France and the United States, as well as four of the strongest European economies pledged on Thursday, July 26, to reinforce the fight against tax evasion by instituting a free exchange of financial information on foreign accounts, Le Monde reported. The United States will now share the tax information of citizens of the UK, Spain, Italy, France and Germany with their respective countries, and vice versa. Prior to the agreement, this information was only available with reasonable suspicion of tax evasion. Exploring this issue further, Reuters and The Financial Times reported that the Tax Justice Network estimated the total sum of money placed in foreign accounts to be as much as $21 to $32 trillion, meaning about $281 billion in lost income tax. This campaign represents the furthering of the U.S. Foreign Account Tax Compliance Act passed in 2010, to which the Swiss bank Credit Suisse announced it would submit in late June 2012.
Responding to severe droughts in the United States and Russia, French president François Hollande called for increased vigilance on the global grains market, Europe 1 and Le Figaro reported. “The farmers face a particularly tense situation due to grain prices; this is why I have asked [Minister of Agriculture] Stéphane Le Foll to call upon the G20 leaders so they can understand the size and scope of the volatility of the price of raw materials, notably of grains,” Hollande said while visiting a farm in the southwest of France. These comments come in the wake of unprecedented dryness in the United States, causing a 20 percent reduction in the soybean crop.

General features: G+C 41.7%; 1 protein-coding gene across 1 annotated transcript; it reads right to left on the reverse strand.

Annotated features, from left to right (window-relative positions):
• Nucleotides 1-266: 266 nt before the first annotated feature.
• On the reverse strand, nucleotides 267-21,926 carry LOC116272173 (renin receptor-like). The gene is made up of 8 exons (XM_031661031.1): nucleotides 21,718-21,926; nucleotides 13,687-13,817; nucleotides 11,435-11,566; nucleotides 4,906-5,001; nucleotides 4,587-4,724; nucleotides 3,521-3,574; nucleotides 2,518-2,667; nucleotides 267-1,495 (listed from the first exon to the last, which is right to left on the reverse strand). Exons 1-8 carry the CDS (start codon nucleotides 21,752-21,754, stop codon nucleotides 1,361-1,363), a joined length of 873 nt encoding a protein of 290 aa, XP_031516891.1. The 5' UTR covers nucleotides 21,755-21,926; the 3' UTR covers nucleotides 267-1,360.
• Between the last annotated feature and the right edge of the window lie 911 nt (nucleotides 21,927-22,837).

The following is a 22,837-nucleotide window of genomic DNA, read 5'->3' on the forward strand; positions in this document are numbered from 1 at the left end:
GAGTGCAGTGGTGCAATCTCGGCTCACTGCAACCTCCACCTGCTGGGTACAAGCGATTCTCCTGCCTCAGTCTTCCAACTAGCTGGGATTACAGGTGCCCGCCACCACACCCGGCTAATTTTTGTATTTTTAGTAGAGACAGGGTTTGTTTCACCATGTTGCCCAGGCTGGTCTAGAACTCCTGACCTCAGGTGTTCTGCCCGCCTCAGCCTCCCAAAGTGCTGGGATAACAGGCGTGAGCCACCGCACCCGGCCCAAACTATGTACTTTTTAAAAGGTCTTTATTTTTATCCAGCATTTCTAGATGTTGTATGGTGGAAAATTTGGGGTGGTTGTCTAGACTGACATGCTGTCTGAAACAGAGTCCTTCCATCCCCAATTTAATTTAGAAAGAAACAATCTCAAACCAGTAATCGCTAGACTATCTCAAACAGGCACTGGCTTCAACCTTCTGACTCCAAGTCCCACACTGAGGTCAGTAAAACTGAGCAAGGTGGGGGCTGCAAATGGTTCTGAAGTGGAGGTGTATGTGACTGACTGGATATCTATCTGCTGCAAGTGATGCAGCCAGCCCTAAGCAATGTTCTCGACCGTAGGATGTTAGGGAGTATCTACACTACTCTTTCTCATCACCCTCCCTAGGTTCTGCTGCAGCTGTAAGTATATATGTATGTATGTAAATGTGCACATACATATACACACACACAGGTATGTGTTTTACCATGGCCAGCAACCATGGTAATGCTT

Nathalie Kosciusko-Morizet, National Assembly deputy from Essonne and former ecology minister under the presidency of Nicolas Sarkozy, critiqued on Friday, July 27, the preparations required of candidates for the presidency of the recently ousted Union for a Popular Movement party, as candidates are not allowed to seek endorsements online, Libération reported. Kosciusko-Morizet declared on Saturday, July 21, that she would seek the party presidency to provide an alternate choice as it has been torn between two past icons, current secretary general Jean-François Copé and former Prime Minister François Fillon, as covered by The Telegraph and Le Figaro. With little time and no possibility of employing the Internet, many have speculated that the 39-year-old will have difficulty acquiring the requisite 8,000 signatures of elected officials to present her candidacy as hopefuls have until September 15 to announce their intention to seek the head of the party.
After four hours of debate lasting until the early hours of Friday, July 20, France released its amended 2012 budget, drawing criticism from American publications Bloomberg and The Washington Times. The budget buries measures such as the value-added social tax and the tax-exempt status of overtime pay, both of which were championed by former president Nicholas Sarkozy. Measures included in the new bill, such as the tax on financial transactions, which will be levied on 109 top French companies, were decried by Bloomberg’s editors, who called its expected revenue “negligible,” and predicted that it will “frighten away investment.”